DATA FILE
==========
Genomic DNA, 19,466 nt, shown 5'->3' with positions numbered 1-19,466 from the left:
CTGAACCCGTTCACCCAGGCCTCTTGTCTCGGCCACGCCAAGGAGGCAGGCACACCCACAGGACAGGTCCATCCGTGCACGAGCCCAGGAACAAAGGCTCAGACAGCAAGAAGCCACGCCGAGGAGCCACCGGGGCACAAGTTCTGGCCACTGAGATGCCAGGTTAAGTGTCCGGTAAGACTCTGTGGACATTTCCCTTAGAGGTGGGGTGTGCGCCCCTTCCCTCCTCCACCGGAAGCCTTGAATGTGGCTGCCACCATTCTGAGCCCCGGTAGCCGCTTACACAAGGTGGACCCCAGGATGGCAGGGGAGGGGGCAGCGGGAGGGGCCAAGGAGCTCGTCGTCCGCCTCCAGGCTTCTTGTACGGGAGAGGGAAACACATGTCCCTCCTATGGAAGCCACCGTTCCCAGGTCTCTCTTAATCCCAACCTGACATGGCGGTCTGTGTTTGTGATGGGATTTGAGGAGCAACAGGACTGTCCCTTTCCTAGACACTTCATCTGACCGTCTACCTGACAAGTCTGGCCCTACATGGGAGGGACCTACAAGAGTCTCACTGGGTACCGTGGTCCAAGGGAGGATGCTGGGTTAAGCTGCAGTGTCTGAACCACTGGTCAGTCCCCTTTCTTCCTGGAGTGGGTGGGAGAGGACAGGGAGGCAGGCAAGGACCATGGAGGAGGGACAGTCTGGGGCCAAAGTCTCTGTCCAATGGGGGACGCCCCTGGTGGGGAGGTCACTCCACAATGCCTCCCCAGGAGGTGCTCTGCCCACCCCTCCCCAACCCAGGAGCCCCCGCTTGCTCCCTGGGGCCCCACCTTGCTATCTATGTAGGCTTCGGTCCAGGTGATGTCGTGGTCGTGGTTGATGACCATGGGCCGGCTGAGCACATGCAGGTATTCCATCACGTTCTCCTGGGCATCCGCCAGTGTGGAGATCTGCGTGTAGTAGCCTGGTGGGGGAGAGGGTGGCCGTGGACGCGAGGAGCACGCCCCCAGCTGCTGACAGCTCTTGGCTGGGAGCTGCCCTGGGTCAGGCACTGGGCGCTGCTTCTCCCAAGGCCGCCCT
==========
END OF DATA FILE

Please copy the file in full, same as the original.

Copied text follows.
Genomic DNA, 19,466 nt, shown 5'->3' with positions numbered 1-19,466 from the left:
CTGAACCCGTTCACCCAGGCCTCTTGTCTCGGCCACGCCAAGGAGGCAGGCACACCCACAGGACAGGTCCATCCGTGCACGAGCCCAGGAACAAAGGCTCAGACAGCAAGAAGCCACGCCGAGGAGCCACCGGGGCACAAGTTCTGGCCACTGAGATGCCAGGTTAAGTGTCCGGTAAGACTCTGTGGACATTTCCCTTAGAGGTGGGGTGTGCGCCCCTTCCCTCCTCCACCGGAAGCCTTGAATGTGGCTGCCACCATTCTGAGCCCCGGTAGCCGCTTACACAAGGTGGACCCCAGGATGGCAGGGGAGGGGGCAGCGGGAGGGGCCAAGGAGCTCGTCGTCCGCCTCCAGGCTTCTTGTACGGGAGAGGGAAACACATGTCCCTCCTATGGAAGCCACCGTTCCCAGGTCTCTCTTAATCCCAACCTGACATGGCGGTCTGTGTTTGTGATGGGATTTGAGGAGCAACAGGACTGTCCCTTTCCTAGACACTTCATCTGACCGTCTACCTGACAAGTCTGGCCCTACATGGGAGGGACCTACAAGAGTCTCACTGGGTACCGTGGTCCAAGGGAGGATGCTGGGTTAAGCTGCAGTGTCTGAACCACTGGTCAGTCCCCTTTCTTCCTGGAGTGGGTGGGAGAGGACAGGGAGGCAGGCAAGGACCATGGAGGAGGGACAGTCTGGGGCCAAAGTCTCTGTCCAATGGGGGACGCCCCTGGTGGGGAGGTCACTCCACAATGCCTCCCCAGGAGGTGCTCTGCCCACCCCTCCCCAACCCAGGAGCCCCCGCTTGCTCCCTGGGGCCCCACCTTGCTATCTATGTAGGCTTCGGTCCAGGTGATGTCGTGGTCGTGGTTGATGACCATGGGCCGGCTGAGCACATGCAGGTATTCCATCACGTTCTCCTGGGCATCCGCCAGTGTGGAGATCTGCGTGTAGTAGCCTGGTGGGGGAGAGGGTGGCCGTGGACGCGAGGAGCACGCCCCCAGCTGCTGACAGCTCTTGGCTGGGAGCTGCCCTGGGTCAGGCACTGGGCGCTGCTTCTCCCAAGGCCGCCCT